Posted by Less Cancer
From the Movie Fresh Website and blog
Bill Couzens Guest Blogger
Ayrshire Farm A Model of Sustainability that Raises the Bar to Protect the Environment and Human Health
By Bill Couzens, Founder Less Cancer
Ayrshire Farm, Upperville, Virginia has a long rich history, as early as 1821. The present Farm was purchased in 1912 by Brig. Gen. James A. Buchanan of Washington, D.C. The historic property of approximately 800 acres was purchased from his descendants in 1996 by Sandy Lerner.
Since Ayrshire’s rebirth in 1996, Lerner has brought back the farm’s roots by early-on subscribing to farming practices that, at the time, seemed by many to herald back to practices from a time gone by. As it turns out Ayrshire was ahead of the curve, using farming practices for the new century, practices that would prove to enhance the environment and human health.
In the later half of the 20th century, with the development and uses of chemical pesticides, Lerner recognized the importance of returning to organic practices because of the healthy results they yield.
Organic farming can be especially important for reducing pesticide exposures according to Dr. Maryann Donovan, Director of the Center for Environmental Oncology at the University of Pittsburgh Cancer Institute. Donovan says “having certified organic farms is an asset to any community for a number of reasons. For example, organic farms reduce exposures to pesticides that may contribute to ill health and they also provide a local source of healthy and nutritious foods. Clearly this is beneficial for both the environment and human health.”
Ayrshire Farm supplies other local outlets but also supplies two of Lerner’s brainchildren, the Home Farm Store, in Middleburg, Virginia and Hunters Head Tavern in Upperville,Virginia once known as the Carr House dating back to 1750. The Home Farm Store is Ayrshire Farm’s gourmet retail shop, and offers USDA certified organic, certified humanely raised and handled, pasture-based meat and poultry.
The vegetable production efforts begin in the greenhouse, where vegetables and herb seedlings are started and specialized greens are grown for Hunters Head Tavern during the cooler seasons.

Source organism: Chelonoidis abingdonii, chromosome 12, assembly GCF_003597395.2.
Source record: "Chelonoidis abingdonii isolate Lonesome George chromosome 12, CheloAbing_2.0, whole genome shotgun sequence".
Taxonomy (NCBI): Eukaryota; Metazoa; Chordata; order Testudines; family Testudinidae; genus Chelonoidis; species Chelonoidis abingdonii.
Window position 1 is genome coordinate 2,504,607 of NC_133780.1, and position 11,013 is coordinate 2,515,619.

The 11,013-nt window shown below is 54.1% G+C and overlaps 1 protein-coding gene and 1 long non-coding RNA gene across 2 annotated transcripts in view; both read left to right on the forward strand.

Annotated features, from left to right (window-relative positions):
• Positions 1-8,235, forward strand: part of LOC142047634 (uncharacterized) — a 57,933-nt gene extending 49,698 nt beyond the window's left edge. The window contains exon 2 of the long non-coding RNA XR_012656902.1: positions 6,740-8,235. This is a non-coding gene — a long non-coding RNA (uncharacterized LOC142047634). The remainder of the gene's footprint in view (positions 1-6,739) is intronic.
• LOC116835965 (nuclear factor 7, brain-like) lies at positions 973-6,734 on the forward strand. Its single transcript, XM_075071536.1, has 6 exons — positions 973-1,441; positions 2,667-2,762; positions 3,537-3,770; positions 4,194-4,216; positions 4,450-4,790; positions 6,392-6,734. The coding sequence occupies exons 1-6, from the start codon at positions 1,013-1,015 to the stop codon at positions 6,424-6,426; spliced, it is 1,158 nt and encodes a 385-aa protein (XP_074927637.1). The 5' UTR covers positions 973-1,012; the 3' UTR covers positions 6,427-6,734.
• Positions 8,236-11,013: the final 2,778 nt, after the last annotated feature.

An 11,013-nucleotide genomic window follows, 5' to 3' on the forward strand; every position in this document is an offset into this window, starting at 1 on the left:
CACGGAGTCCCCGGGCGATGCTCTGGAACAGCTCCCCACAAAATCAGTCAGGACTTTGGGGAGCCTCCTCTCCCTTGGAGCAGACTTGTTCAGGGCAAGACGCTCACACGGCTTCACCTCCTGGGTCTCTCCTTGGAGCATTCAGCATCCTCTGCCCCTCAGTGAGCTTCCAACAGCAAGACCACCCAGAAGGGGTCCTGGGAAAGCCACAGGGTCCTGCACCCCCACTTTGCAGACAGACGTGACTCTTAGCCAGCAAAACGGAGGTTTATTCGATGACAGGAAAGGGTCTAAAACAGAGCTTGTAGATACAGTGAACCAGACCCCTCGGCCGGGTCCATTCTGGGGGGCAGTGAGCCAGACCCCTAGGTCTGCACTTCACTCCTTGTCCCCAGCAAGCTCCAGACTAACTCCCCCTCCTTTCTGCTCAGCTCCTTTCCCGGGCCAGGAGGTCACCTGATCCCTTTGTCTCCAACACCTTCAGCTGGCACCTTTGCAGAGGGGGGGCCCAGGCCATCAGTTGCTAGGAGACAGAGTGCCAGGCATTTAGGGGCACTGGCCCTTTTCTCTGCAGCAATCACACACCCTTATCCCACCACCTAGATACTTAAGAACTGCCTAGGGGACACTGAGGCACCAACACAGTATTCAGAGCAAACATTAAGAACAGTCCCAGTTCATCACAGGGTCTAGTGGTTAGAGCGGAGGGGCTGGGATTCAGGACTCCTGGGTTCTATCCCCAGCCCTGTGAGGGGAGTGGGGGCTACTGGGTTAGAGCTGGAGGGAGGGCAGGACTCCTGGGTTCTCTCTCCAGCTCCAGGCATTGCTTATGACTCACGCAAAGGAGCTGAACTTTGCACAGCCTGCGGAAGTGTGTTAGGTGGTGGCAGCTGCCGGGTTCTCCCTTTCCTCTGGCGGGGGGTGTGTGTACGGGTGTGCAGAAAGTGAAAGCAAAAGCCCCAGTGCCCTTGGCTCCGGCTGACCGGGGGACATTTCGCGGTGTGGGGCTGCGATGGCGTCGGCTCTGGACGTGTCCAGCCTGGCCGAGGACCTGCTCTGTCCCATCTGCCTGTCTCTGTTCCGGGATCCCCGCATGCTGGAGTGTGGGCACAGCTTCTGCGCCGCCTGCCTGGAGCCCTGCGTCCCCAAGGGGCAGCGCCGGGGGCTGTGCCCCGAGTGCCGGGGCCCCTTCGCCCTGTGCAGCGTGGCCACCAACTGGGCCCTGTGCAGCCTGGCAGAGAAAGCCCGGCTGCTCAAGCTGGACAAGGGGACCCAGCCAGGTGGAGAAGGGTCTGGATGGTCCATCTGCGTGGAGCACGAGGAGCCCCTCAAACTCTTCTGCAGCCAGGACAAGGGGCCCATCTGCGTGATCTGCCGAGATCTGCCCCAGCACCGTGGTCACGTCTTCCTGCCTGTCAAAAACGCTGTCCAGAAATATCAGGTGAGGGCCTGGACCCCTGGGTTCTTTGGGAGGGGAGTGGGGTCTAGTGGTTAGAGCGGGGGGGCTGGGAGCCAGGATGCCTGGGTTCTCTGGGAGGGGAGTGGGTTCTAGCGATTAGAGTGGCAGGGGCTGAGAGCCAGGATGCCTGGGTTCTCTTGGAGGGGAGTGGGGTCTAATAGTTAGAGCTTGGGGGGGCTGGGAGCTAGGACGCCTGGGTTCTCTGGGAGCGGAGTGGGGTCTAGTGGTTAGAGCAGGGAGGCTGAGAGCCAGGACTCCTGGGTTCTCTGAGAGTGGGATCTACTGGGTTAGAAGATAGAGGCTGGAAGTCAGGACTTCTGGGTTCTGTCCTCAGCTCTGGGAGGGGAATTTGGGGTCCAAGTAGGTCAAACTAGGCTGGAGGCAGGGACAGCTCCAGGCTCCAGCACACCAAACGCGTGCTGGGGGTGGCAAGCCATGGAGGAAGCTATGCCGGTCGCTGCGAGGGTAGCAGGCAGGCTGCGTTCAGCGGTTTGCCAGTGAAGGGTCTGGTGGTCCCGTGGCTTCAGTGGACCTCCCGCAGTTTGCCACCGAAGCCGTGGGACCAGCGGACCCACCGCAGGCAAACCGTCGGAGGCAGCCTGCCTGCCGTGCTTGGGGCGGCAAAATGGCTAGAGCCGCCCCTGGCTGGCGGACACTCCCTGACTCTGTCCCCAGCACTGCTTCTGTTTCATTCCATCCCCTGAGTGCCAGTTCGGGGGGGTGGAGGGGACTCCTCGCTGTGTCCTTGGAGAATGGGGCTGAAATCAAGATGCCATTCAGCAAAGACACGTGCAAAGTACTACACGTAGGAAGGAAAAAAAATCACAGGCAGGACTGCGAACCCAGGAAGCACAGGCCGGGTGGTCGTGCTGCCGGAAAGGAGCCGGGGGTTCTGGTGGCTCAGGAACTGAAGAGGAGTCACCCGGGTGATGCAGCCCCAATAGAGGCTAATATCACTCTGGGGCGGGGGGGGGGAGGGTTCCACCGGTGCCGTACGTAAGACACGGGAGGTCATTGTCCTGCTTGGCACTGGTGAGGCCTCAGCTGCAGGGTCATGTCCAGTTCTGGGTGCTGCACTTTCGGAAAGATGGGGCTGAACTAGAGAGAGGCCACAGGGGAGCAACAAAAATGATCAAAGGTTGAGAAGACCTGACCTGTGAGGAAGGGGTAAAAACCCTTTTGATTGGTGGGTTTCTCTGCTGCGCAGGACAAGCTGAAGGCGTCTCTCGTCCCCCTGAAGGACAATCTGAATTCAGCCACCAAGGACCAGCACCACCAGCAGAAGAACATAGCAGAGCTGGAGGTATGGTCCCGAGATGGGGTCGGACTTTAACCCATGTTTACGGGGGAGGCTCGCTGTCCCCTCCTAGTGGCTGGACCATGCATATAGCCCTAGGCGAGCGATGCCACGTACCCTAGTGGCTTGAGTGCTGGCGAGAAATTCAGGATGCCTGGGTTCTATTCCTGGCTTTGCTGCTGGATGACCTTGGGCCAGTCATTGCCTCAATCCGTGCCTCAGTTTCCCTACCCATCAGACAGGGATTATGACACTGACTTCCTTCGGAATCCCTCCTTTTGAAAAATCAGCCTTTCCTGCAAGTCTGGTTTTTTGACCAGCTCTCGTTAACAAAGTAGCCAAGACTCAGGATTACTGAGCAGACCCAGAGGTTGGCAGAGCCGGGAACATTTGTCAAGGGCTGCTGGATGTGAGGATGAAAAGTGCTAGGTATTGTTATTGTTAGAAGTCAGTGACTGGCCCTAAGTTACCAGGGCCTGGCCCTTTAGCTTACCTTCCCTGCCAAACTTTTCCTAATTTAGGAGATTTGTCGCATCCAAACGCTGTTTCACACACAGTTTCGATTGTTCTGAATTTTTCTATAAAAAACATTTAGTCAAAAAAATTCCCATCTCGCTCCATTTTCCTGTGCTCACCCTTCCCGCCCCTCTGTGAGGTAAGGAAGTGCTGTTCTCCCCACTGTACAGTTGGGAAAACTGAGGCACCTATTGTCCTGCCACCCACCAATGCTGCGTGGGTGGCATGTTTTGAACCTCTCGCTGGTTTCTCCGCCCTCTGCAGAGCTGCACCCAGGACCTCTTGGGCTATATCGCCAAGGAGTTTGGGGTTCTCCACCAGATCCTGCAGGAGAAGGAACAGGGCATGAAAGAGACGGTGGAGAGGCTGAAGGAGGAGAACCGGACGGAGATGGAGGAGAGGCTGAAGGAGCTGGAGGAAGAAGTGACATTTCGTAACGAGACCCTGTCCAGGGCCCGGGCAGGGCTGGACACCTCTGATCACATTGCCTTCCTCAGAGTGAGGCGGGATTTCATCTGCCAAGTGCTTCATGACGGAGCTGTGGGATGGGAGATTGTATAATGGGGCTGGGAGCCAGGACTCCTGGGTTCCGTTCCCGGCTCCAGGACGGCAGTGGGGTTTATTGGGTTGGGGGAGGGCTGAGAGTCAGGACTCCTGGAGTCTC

Among the rare breeds are Shire horses, Scottish Highland cattle, Ancient White Park Cattle, Gloucestershire Old Spot Pigs, and several breeds of free-range chickens, turkeys. Pheasants and wild turkeys can be found in the Farm woodlands areas, which are being replanted and managed so as to provide “wildlife corridors” among the various habitat areas. Native trees, plants and grasses are being re-introduced as woodland cover, hedgerows, and fodder crops.
Ayrshire’s goal today is to make livestock and crop production self-sufficient and profitable. Additionally, Ayrshire is committed to achieving these goals by farming with humane, organic, and sustainable methods; preserving genetic variation in their herds of rare breeds, and contributing to seed pools for heirloom plants.
The Farms mission from their website so appropriately states “Farm sustainably and profitably, promoting the benefits of locally produced, humanely raised meats and organic produce to the consumer, our community, and our children through education, outreach and example”.
Ironic that so many practices about Ayrshire Farm date back from time gone by and yet everything they practice depends on our future and the future of the next generation’s health and environment.
This entry was posted on Wednesday, December 16th, 2009 at 8:30 pm and is filed under Guest Bloggers. You can follow any responses to this entry through the RSS 2.0 feed. You can skip to the end and leave a response. Pinging is currently not allowed.
Key Words Bill Couzens, Sandy Lerner, Ayrshire Farm, Detroit, Grosse Pointe, Less Cancer, Next Generation Choices Foundation, Cancer University of Pittsburgh Cancer Institute, Maryann Donovan, PhD, Center for Environmental Oncology, Donovan, Farm, Home Farm Store, Middleburg, Virginia, Upperville, Hunters Head, Environment,Human Health, Organic, USDA Certified Organic,